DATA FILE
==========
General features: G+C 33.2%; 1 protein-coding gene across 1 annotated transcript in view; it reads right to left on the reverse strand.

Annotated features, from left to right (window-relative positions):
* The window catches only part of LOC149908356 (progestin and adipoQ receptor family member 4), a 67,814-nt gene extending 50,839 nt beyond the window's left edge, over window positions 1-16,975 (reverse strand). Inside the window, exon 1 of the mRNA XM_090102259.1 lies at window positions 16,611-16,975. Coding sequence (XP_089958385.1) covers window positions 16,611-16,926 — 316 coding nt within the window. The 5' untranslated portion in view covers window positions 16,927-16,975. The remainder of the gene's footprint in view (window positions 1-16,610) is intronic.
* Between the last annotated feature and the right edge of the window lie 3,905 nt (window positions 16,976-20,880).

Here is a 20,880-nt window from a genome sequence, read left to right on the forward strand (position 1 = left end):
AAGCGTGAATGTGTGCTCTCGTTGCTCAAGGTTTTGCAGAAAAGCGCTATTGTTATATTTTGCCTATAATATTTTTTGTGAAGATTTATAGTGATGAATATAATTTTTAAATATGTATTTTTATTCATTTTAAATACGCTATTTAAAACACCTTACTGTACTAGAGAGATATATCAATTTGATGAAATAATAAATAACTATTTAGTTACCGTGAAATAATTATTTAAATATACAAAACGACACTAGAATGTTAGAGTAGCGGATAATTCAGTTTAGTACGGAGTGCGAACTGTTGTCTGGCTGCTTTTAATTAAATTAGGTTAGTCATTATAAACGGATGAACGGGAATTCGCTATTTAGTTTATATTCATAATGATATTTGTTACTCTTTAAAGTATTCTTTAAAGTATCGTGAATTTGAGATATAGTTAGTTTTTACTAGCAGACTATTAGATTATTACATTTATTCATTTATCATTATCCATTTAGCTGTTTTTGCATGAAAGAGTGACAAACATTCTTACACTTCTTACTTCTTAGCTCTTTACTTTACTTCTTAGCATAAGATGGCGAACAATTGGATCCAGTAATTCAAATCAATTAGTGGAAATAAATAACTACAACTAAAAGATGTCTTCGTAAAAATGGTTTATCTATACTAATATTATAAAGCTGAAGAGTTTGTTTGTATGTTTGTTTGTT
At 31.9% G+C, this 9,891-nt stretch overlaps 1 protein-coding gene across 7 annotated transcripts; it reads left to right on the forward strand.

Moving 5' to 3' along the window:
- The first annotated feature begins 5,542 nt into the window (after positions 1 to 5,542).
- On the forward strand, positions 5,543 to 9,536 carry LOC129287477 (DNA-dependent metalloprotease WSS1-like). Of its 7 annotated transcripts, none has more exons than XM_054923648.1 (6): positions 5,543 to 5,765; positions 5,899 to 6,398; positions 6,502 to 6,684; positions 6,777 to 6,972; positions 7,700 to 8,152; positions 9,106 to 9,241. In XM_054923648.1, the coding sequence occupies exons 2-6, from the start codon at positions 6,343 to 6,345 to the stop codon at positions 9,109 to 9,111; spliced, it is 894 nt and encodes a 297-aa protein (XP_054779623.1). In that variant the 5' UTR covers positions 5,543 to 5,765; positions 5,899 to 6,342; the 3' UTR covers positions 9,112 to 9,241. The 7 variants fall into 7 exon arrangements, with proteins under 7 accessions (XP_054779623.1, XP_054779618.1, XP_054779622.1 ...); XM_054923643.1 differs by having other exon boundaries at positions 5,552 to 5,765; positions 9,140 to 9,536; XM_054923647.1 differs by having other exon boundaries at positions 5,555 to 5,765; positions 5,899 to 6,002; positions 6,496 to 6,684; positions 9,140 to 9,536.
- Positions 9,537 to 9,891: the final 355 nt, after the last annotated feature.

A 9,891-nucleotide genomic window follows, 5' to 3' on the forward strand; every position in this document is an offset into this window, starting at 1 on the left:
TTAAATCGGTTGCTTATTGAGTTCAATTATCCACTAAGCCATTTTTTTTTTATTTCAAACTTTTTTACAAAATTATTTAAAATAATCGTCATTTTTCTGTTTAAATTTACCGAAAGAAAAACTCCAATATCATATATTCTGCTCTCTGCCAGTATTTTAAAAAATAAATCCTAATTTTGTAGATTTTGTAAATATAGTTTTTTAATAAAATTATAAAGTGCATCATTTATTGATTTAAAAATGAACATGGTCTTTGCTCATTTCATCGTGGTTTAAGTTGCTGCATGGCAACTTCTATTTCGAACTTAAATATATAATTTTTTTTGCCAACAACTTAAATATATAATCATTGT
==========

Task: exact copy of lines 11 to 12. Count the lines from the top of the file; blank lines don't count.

- Positions 9,537 to 9,891: the final 355 nt, after the last annotated feature.

A 9,891-nucleotide genomic window follows, 5' to 3' on the forward strand; every position in this document is an offset into this window, starting at 1 on the left: